Ghetto Kumbé (Bogotá COLOMBIA)

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Gina Chavez (Austin TX)

Ginger Root (Huntington Beach CA)

Girl Friday (Los Angeles CA)

Girlpool (Los Angeles CA)

Gloin (Toronto CANADA)

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Good Dog Nigel (Lynchburg VA)

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Graham Reynolds and Golden Arm Trio (Austin TX)

Grayling (Philadelphia PA)

Greasy Hands (Baltimore MD)

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Greyhounds (Austin TX)

Grivo (Austin TX)

GRLwood (Louisville KY)

Gross Net (Belfast UK-N. IRELAND)

Grrrl Gang (Yogyakarta INDONESIA)

Gully Boys (Minneapolis MN)

Gunner & Smith (Saskatoon CANADA)

h2the (Los Angeles CA)

Hachiku (Melbourne AUSTRALIA)

Hammered Satin (Los Angeles CA)

Harry Edohoukwa (Dallas TX)

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Haviah Mighty (Toronto CANADA)

Hayden Pedigo (Amarillo TX)

Hayfitz (Brooklyn NY)

Hazy Sour Cherry (Tokyo JAPAN)


Heart Bones (Minneapolis MN)

Hearty Har (Los Angeles CA)

Hector Coco Barez (San Juan PUERTO RICO)

Hedonutopia (Istanbul TURKEY)

Henry Brun & The Latin Playerz (San Antonio TX)

Hera (Reykjavik ICELAND)

HERO (Montreal CANADA)

Hiatt dB (San Antonio TX)

High Heavens (Austin TX)


Hikes (Austin TX)

Hiperson (Chengdu CHINA)

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Holy Wave (Austin TX)

Honey Made (Austin TX)

Hooveriii (Los Angeles CA)

Horse Jumper of Love (Boston MA)

Hot Garbage (Toronto CANADA)

House of Kenzo (San Antonio TX)


Humbird (Minneapolis MN)

I’m Glad It’s You (Redlands CA)

Icaro Del Sol (Santiago CHILE)

Ice Cream (Toronto CANADA)

Iguana Death Cult (Rotterdam NETHERLANDS)

II Tone (Memphis TN)

Indigo Bunting (Austin TX)

Indrajit Banerjee (Austin TX)

ings (Seattle WA)

Italia 90 (London UK-ENGLAND)

J. Harcrow (Fort Worth TX)

Jackie Venson (Austin TX)

Jadu Heart (London UK-ENGLAND)

James Swanberg (Chicago IL)

Jane Machine (Joshua Tree CA)

Jane’s Party (Toronto CANADA)

Japanese Breakfast (New York NY)

Jason Hawk Harris (Los Angeles CA)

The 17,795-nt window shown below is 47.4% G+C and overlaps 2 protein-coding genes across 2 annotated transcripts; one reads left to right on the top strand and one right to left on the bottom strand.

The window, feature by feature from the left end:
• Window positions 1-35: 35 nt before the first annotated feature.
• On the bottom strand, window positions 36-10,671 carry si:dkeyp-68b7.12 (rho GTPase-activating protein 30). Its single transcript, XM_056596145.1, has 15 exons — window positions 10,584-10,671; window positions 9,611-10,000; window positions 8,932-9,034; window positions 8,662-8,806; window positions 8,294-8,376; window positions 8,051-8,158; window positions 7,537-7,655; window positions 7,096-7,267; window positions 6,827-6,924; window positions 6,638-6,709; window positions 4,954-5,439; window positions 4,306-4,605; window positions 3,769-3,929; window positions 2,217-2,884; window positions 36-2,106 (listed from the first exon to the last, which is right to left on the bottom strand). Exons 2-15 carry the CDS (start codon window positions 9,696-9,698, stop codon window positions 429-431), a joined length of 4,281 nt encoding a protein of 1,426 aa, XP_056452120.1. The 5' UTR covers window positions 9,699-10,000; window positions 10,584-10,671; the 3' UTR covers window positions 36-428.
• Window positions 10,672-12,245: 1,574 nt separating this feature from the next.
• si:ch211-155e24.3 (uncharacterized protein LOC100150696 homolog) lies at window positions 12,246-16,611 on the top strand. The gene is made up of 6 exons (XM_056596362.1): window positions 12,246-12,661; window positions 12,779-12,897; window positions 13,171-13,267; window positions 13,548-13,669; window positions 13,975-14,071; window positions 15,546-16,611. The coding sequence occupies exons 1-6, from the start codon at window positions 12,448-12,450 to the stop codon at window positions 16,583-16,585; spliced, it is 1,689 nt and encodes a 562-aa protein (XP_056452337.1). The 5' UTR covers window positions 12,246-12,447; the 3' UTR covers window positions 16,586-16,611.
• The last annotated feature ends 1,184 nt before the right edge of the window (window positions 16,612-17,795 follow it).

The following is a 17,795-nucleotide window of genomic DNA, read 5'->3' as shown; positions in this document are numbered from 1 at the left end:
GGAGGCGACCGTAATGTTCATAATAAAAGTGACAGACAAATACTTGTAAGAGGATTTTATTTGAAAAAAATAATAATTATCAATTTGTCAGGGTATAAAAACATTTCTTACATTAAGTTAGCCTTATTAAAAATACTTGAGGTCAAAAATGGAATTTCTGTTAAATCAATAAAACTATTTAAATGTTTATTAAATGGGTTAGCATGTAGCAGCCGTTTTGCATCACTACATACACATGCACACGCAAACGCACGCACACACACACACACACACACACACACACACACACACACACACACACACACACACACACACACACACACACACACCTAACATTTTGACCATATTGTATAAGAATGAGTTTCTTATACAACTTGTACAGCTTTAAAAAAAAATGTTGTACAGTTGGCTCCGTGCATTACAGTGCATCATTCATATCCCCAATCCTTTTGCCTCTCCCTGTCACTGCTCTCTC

Jealous (Berlin GERMANY)

Jeannel (Berlin GERMANY)

Jeremie Albino (Toronto CANADA)

Jill Andrews (Nashville TN)

John Carroll Kirby (Los Angeles CA)

Jonathan Ng (Seattle WA)

Jordan Moser (Wimberley TX)

JU4N (Austin TX)

Junior Mesa (Bakersfield CA)

Justus Proffit (Los Angeles CA)

Kadesh Flow (Kansas City MO)

Kælan Mikla (Reykjavik ICELAND)

KAINA (Chicago IL)

Karen Jonas (Fredericksburg VA)

Karma Rivera (Portland OR)

Kate Bollinger (Charlotesville VA)

Kate Davis (New York NY)

Katie Malco (Northampton UK-ENGLAND)

Katy Kirby (Spicewood TX)

Kay Odyssey (Austin TX)

Kevin Krauter (Indianapolis IN)

Kid Koala (Montreal CANADA)

Kiki Valera y su Son Cubano (Seattle WA)

Kings of the Beach (Vigo SPAIN)

Kino Kimino (Brooklyn NY)

Kiwi Jr. (Toronto CANADA)

Knife Wife (Washington DC)

Kokoroko (London UK-ENGLAND)

Komorebi (New Delhi INDIA)

Kool Keith aka Dr. Octagon (The Bronx NY)

Korine (Philadelphia PA)

Kosha Dillz (Yafo ISRAEL)

Kota Banks (Sydney AUSTRALIA)

Kristin Hersh (Providence RI)

Kusht (Glasgow UK-SCOTLAND)

Kydd Jones (Austin TX)

L Twills (Hamburg GERMANY)

La Fragua Band (Medellin COLOMBIA)

La Goony Chonga (Miami FL)

La Meme Gang (Accra GHANA)

LABRYS (Norman OK)

Lady Donli (Abuja NIGERIA)

Lake South (Wellington NEW ZEALAND)

Land of Talk (Montreal CANADA)

Laser Background (Philadelphia PA)

Laveda (Albany NY)

Le Couleur (Montreal CANADA)

LEDEF (San Antonio TX)

Lee Bains III & the Glory Fires (Birmingham AL)

Legal Vertigo (Montreal CANADA)

Leon III (Houston TX)

LEX the Lexicon Artist (New York NY)

Ley Line (Austin TX)

LEYA (New York NY)

Lido Pimienta (Toronto CANADA)

Lightning Bug (Brooklyn NY)

Limboski (Warsaw POLAND)

Lion Heights (Austin TX)

Lisel (Los Angeles CA)

Little Coyote (Whitehorse CANADA)

Little Jesus (Mexico City MEXICO)

Little Mazarn (Austin TX)

Little Stranger (Charleston SC)

Lizzie and The Makers (Brooklyn NY)

LLORA (Dallas TX)

Long Beard (New Brunswick NJ)